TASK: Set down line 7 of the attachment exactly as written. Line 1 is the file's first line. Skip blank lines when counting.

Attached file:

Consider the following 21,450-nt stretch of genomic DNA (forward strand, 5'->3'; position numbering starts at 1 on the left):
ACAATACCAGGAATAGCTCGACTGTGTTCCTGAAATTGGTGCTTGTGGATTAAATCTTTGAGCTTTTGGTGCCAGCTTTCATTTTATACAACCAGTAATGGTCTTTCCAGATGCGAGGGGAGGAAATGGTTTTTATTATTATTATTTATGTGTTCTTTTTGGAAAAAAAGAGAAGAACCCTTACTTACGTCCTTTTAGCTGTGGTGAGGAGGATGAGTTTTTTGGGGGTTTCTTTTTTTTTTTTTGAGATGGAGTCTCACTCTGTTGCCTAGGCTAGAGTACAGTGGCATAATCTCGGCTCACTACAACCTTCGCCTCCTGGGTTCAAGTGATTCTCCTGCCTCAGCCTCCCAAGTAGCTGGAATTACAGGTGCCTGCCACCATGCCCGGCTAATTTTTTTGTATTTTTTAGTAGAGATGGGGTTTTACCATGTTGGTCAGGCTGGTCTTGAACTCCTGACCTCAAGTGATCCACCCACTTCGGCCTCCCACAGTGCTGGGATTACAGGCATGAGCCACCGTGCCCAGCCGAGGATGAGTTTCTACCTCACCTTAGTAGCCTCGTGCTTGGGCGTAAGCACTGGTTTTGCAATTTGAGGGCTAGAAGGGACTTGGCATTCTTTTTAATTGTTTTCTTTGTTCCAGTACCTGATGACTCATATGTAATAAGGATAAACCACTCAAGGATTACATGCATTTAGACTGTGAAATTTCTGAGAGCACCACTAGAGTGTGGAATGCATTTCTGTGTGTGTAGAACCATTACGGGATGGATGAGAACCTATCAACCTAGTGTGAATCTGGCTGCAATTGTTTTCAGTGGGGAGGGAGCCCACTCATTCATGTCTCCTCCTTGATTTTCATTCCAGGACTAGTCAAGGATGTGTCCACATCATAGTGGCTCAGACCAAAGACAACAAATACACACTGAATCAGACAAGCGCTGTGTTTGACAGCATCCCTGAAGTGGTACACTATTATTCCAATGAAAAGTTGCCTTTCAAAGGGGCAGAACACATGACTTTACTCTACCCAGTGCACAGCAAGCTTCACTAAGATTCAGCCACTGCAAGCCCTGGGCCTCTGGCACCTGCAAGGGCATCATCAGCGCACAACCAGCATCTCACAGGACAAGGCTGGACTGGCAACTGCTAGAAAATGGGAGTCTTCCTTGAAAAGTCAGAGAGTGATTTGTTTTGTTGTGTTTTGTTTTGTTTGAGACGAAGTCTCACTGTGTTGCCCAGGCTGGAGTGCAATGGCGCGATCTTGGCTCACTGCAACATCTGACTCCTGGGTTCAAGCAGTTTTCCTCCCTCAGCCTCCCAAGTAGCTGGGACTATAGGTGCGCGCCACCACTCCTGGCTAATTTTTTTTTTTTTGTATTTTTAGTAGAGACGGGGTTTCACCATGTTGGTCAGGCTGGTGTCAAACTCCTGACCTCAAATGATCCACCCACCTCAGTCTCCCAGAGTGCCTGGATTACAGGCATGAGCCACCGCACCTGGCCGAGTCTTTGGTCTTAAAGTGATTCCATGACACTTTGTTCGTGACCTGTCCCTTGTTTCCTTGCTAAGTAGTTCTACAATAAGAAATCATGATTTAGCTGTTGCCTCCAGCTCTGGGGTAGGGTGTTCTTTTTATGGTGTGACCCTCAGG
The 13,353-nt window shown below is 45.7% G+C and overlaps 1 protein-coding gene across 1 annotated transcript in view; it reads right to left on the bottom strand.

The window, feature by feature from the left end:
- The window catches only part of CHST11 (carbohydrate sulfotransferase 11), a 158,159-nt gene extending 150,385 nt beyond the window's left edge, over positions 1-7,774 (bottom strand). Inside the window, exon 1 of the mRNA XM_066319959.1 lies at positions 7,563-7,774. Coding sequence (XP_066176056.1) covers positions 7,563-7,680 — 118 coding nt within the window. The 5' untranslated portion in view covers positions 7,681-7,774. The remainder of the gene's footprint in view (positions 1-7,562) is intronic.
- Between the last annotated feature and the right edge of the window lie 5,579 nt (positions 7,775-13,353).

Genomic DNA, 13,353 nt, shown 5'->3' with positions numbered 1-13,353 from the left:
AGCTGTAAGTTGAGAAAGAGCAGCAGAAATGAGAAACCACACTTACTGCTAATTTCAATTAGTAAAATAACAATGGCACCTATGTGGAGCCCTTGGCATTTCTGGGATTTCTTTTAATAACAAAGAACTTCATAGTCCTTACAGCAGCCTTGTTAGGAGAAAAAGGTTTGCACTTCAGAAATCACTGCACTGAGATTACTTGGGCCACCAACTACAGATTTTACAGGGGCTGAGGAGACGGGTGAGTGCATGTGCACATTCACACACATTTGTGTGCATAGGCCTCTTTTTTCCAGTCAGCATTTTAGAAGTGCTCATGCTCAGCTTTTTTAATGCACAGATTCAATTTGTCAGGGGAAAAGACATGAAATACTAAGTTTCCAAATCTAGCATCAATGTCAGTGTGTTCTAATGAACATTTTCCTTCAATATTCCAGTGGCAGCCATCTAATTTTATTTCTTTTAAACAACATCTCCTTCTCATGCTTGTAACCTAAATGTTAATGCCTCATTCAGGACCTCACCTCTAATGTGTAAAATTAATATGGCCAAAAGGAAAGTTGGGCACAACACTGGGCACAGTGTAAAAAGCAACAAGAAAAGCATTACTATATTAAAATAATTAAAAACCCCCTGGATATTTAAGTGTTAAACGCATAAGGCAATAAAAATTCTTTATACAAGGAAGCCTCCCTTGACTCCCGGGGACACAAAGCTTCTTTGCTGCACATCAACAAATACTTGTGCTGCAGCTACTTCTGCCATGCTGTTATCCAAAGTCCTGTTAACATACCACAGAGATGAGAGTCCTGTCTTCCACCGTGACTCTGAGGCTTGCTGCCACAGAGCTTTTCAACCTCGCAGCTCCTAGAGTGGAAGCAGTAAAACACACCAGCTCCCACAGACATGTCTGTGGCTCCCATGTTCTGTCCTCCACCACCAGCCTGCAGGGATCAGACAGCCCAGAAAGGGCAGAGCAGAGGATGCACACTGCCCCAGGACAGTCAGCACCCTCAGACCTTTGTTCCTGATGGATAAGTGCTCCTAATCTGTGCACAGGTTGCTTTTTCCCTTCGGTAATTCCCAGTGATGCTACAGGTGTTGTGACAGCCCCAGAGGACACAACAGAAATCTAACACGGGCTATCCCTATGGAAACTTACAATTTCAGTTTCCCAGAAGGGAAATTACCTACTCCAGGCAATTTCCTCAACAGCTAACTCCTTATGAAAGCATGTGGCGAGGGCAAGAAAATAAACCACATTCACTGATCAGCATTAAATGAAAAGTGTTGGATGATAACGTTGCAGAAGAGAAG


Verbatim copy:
Genomic DNA, 13,353 nt, shown 5'->3' with positions numbered 1-13,353 from the left: